Improve Your Healing Experience

Below you will find articles and a list of holistic practitioners to aid in your overall wellbeing.

Massage Articles

  • Relaxation
    by Nicky LaFleur

    “Hmmm, I feel so relaxed!”….clients often tell me this after they receive a massage. What do they mean? Do their bodies feel good, their minds clear and free of worry, or their hearts at ease? A massage experience can certainly bring about these sensations, but what is happening inside ourselves when we lie on a table or a mat for an hour?

    As you lie down for a massage, you are already signaling your body that a shift is occurring. Receiving a massage helps activate the part of our nervous system that is responsible for: decreasing heart rate, decreasing respiratory rate, relaxing muscles, dilating blood vessels of the skin and limbs (allowing more blood to circulate to the periphery), normalizing blood sugar, aiding digestion, and repairing tissue. The opposite end of this spectrum is known as the fight or flight response, which is frequently triggered by daily stress.

    A variety of massage strokes enhances the relaxation response. Gentle flowing massage strokes help balance circulation. Targeted deep tissue techniques relieve muscular tension. And specific acupressure points relieve mental and emotional stress.

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  • Deeper Work
    by Nicky LaFleur

    Deep tissue massage includes any technique that goes beyond circulation and relaxation strokes and affects muscle physiology. Deep tissue techniques are generally comprised of trigger point therapy, muscle compression and muscle stripping, and myofascial release.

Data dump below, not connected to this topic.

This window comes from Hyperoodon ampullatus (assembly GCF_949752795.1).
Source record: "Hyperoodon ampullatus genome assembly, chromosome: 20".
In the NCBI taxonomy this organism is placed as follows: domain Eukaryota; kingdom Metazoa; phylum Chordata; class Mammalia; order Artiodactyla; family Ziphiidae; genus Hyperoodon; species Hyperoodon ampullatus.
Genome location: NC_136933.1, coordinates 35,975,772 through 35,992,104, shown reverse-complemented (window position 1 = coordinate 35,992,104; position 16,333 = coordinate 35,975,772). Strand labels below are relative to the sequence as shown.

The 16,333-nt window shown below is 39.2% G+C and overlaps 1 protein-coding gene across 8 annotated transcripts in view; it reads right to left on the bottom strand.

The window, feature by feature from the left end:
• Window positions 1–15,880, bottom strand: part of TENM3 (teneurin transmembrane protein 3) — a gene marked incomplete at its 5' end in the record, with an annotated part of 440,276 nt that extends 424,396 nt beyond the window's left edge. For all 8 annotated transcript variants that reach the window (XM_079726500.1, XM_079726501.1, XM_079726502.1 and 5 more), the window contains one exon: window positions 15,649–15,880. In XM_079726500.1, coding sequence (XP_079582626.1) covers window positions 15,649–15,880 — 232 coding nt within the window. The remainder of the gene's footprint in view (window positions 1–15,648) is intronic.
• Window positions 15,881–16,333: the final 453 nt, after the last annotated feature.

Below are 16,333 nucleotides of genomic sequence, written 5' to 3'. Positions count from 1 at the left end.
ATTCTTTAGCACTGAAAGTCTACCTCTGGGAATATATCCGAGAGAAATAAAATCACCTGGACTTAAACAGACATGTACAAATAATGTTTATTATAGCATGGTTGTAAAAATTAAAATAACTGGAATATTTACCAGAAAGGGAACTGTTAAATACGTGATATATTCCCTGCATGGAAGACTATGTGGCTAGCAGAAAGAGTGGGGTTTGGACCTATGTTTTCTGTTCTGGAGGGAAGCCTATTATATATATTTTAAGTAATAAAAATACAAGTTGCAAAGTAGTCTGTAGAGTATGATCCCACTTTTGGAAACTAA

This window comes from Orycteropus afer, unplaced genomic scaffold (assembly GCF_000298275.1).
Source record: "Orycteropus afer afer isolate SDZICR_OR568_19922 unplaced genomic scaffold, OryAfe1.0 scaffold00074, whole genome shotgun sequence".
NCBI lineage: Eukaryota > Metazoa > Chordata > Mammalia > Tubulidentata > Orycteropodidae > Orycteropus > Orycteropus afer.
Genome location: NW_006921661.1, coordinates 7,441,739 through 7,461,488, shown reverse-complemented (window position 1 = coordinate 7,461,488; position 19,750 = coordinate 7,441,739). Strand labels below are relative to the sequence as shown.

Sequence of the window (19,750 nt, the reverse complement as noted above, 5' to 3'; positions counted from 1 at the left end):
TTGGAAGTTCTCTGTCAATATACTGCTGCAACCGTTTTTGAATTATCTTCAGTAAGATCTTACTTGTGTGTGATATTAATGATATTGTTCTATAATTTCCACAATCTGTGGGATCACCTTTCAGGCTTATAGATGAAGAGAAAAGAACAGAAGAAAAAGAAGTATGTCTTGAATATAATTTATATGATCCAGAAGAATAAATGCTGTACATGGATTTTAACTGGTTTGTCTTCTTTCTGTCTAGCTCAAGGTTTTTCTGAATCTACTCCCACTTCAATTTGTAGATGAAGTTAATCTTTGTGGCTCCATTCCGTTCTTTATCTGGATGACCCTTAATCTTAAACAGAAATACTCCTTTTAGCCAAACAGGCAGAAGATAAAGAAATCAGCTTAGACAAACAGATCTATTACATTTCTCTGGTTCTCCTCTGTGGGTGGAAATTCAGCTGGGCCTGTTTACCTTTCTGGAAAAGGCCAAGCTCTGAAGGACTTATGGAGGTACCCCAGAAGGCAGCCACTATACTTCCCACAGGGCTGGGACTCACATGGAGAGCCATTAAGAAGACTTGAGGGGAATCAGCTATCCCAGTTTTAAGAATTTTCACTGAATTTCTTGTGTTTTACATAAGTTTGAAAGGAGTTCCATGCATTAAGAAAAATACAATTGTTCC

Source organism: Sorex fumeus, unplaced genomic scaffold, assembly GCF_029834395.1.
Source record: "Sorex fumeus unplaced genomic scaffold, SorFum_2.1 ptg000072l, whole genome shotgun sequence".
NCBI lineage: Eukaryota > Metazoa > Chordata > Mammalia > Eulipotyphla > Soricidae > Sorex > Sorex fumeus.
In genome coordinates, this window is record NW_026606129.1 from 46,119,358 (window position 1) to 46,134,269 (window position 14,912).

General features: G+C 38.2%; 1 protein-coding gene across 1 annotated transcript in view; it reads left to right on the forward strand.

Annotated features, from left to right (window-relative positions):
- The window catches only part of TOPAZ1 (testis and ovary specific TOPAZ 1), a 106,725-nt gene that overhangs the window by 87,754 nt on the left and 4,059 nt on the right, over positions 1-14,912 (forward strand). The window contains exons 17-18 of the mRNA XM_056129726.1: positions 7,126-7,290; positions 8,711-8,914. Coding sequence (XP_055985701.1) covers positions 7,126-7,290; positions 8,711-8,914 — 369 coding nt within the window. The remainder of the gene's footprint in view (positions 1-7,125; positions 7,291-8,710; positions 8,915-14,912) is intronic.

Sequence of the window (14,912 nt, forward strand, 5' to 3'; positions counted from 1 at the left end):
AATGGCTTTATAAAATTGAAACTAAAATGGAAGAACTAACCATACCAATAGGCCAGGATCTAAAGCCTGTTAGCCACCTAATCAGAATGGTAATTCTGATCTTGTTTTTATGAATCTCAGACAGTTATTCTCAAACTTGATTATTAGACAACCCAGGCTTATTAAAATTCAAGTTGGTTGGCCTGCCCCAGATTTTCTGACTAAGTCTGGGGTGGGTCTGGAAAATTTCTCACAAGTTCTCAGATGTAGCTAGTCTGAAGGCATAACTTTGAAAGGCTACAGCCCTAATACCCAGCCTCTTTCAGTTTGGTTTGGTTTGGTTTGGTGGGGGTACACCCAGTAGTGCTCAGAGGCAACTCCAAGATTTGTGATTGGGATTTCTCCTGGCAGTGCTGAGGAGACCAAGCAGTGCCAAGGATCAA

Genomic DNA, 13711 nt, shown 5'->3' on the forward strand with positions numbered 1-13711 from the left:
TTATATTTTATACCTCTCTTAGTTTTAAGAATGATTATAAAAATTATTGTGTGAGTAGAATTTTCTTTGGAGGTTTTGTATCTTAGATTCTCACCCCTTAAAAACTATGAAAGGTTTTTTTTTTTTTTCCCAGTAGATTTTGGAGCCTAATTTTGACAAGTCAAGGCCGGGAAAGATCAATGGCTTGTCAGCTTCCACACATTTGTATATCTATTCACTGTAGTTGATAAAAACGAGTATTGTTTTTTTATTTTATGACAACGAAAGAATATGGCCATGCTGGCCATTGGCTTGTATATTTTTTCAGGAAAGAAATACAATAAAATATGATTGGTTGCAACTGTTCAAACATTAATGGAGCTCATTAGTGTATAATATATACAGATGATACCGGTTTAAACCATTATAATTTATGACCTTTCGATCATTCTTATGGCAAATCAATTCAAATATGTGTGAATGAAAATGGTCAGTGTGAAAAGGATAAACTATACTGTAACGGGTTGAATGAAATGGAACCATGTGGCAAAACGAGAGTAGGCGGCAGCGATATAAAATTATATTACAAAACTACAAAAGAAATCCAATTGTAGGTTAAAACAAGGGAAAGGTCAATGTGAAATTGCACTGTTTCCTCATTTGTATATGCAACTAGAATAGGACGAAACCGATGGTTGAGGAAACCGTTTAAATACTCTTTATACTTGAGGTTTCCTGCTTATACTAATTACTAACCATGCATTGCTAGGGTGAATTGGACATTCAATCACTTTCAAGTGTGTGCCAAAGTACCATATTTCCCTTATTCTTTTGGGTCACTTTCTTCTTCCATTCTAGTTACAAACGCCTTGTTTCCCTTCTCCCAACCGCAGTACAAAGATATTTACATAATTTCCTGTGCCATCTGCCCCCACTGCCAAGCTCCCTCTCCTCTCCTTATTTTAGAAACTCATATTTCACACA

A trigger point is essentially a microscopic muscle that is acutely sensitive to pressure. Trigger points can cause pain locally or in other parts of the body according to a specific, clinically established pattern; for example, trigger points in the shoulder muscles can be responsible for head and neck pain. Trigger points can be eliminated with direct and sustained pressure.

    Muscle compression and muscle stripping can be very effective when muscles have become tight from overexertion and repetitive use. Muscle tightness often comes from metabolic waste buildup (mostly lactic acid) in the muscle cells. Muscle compressions are like wringing out a sponge, ridding that area of metabolic waste; releasing pressure encourages fresh blood flow, which helps in tissue repair. Similarly, muscle stripping—which consists of slow deep strokes, often performed with the forearm—is like squeezing a tube in order to remove metabolic waste buildup.

    Our muscles are held in place in part by layers of tissue call fascia. You may have seen this tissue on a raw piece of chicken: it’s the part that looks like Saran wrap. With prolonged stress on a muscle group (from poor posture, for instance), fascia tends to tighten and restrict range of motion. Deep compression and deep strokes allow the fascia to soften, restoring flexibility.

    Barefoot Deep Tissue is an ideal method for applying these techniques. The strength of the foot allows the pressure to be applied gently and gradually, then maintained for extended periods of time so that the muscle can fully relax.

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drawing of woman getting a massage

Download the PDF:

“9 Ways to Find the Best Massage Therapist For You” by Nicky LaFleur.


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